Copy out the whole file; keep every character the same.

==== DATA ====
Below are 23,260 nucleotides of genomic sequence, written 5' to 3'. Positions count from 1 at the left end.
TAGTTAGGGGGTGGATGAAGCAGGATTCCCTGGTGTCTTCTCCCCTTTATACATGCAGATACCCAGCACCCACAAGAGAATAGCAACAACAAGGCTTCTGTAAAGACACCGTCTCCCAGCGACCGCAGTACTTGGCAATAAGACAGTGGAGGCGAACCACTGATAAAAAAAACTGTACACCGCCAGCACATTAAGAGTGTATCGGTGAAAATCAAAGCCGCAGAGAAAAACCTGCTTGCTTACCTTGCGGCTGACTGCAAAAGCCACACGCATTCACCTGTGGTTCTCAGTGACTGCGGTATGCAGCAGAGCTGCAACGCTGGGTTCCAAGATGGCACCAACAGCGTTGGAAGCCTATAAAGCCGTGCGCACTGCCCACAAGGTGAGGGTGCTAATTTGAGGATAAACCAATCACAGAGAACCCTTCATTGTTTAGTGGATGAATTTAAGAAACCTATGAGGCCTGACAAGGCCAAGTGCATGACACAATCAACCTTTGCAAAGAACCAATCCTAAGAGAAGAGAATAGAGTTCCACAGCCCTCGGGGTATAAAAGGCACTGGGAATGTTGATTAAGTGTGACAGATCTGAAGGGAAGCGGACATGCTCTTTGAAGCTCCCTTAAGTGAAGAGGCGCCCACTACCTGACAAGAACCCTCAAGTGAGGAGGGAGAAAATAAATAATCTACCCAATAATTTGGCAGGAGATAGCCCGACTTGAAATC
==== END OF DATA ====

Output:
Below are 23,260 nucleotides of genomic sequence, written 5' to 3'. Positions count from 1 at the left end.
TAGTTAGGGGGTGGATGAAGCAGGATTCCCTGGTGTCTTCTCCCCTTTATACATGCAGATACCCAGCACCCACAAGAGAATAGCAACAACAAGGCTTCTGTAAAGACACCGTCTCCCAGCGACCGCAGTACTTGGCAATAAGACAGTGGAGGCGAACCACTGATAAAAAAAACTGTACACCGCCAGCACATTAAGAGTGTATCGGTGAAAATCAAAGCCGCAGAGAAAAACCTGCTTGCTTACCTTGCGGCTGACTGCAAAAGCCACACGCATTCACCTGTGGTTCTCAGTGACTGCGGTATGCAGCAGAGCTGCAACGCTGGGTTCCAAGATGGCACCAACAGCGTTGGAAGCCTATAAAGCCGTGCGCACTGCCCACAAGGTGAGGGTGCTAATTTGAGGATAAACCAATCACAGAGAACCCTTCATTGTTTAGTGGATGAATTTAAGAAACCTATGAGGCCTGACAAGGCCAAGTGCATGACACAATCAACCTTTGCAAAGAACCAATCCTAAGAGAAGAGAATAGAGTTCCACAGCCCTCGGGGTATAAAAGGCACTGGGAATGTTGATTAAGTGTGACAGATCTGAAGGGAAGCGGACATGCTCTTTGAAGCTCCCTTAAGTGAAGAGGCGCCCACTACCTGACAAGAACCCTCAAGTGAGGAGGGAGAAAATAAATAATCTACCCAATAATTTGGCAGGAGATAGCCCGACTTGAAATC